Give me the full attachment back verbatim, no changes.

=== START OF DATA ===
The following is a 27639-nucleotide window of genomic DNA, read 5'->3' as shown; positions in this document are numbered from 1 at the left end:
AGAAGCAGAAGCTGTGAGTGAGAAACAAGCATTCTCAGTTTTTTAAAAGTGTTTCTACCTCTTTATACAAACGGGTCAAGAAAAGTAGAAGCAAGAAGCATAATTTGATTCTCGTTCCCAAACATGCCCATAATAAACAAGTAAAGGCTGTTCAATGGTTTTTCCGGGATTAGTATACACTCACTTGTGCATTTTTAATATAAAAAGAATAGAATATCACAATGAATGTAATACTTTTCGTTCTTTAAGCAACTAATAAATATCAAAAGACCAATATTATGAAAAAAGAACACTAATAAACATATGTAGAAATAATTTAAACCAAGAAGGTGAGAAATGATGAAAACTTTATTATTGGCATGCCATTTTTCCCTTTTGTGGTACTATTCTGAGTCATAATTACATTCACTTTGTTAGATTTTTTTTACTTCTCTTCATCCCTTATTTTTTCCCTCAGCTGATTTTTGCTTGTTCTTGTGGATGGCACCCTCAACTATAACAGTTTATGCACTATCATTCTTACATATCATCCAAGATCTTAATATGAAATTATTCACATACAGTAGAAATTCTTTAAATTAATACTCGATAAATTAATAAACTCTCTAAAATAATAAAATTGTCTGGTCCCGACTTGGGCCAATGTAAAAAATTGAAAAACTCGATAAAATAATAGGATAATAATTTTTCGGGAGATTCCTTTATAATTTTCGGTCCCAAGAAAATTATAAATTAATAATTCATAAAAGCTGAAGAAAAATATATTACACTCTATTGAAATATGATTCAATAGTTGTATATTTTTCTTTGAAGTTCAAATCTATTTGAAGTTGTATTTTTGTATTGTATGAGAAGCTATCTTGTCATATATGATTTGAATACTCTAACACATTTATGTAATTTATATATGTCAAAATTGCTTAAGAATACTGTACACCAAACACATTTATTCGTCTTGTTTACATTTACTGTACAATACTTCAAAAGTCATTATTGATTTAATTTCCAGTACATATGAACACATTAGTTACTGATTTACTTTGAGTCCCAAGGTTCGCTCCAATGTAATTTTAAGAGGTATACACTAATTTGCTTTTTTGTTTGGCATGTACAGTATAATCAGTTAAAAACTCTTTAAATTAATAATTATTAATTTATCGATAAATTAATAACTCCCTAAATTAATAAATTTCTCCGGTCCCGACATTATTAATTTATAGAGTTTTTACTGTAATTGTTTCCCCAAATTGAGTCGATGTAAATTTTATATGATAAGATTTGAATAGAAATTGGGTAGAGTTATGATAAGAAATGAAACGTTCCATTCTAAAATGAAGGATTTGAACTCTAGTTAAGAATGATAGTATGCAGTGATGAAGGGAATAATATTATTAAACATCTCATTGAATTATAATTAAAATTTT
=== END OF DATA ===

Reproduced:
The following is a 27639-nucleotide window of genomic DNA, read 5'->3' as shown; positions in this document are numbered from 1 at the left end:
AGAAGCAGAAGCTGTGAGTGAGAAACAAGCATTCTCAGTTTTTTAAAAGTGTTTCTACCTCTTTATACAAACGGGTCAAGAAAAGTAGAAGCAAGAAGCATAATTTGATTCTCGTTCCCAAACATGCCCATAATAAACAAGTAAAGGCTGTTCAATGGTTTTTCCGGGATTAGTATACACTCACTTGTGCATTTTTAATATAAAAAGAATAGAATATCACAATGAATGTAATACTTTTCGTTCTTTAAGCAACTAATAAATATCAAAAGACCAATATTATGAAAAAAGAACACTAATAAACATATGTAGAAATAATTTAAACCAAGAAGGTGAGAAATGATGAAAACTTTATTATTGGCATGCCATTTTTCCCTTTTGTGGTACTATTCTGAGTCATAATTACATTCACTTTGTTAGATTTTTTTTACTTCTCTTCATCCCTTATTTTTTCCCTCAGCTGATTTTTGCTTGTTCTTGTGGATGGCACCCTCAACTATAACAGTTTATGCACTATCATTCTTACATATCATCCAAGATCTTAATATGAAATTATTCACATACAGTAGAAATTCTTTAAATTAATACTCGATAAATTAATAAACTCTCTAAAATAATAAAATTGTCTGGTCCCGACTTGGGCCAATGTAAAAAATTGAAAAACTCGATAAAATAATAGGATAATAATTTTTCGGGAGATTCCTTTATAATTTTCGGTCCCAAGAAAATTATAAATTAATAATTCATAAAAGCTGAAGAAAAATATATTACACTCTATTGAAATATGATTCAATAGTTGTATATTTTTCTTTGAAGTTCAAATCTATTTGAAGTTGTATTTTTGTATTGTATGAGAAGCTATCTTGTCATATATGATTTGAATACTCTAACACATTTATGTAATTTATATATGTCAAAATTGCTTAAGAATACTGTACACCAAACACATTTATTCGTCTTGTTTACATTTACTGTACAATACTTCAAAAGTCATTATTGATTTAATTTCCAGTACATATGAACACATTAGTTACTGATTTACTTTGAGTCCCAAGGTTCGCTCCAATGTAATTTTAAGAGGTATACACTAATTTGCTTTTTTGTTTGGCATGTACAGTATAATCAGTTAAAAACTCTTTAAATTAATAATTATTAATTTATCGATAAATTAATAACTCCCTAAATTAATAAATTTCTCCGGTCCCGACATTATTAATTTATAGAGTTTTTACTGTAATTGTTTCCCCAAATTGAGTCGATGTAAATTTTATATGATAAGATTTGAATAGAAATTGGGTAGAGTTATGATAAGAAATGAAACGTTCCATTCTAAAATGAAGGATTTGAACTCTAGTTAAGAATGATAGTATGCAGTGATGAAGGGAATAATATTATTAAACATCTCATTGAATTATAATTAAAATTTT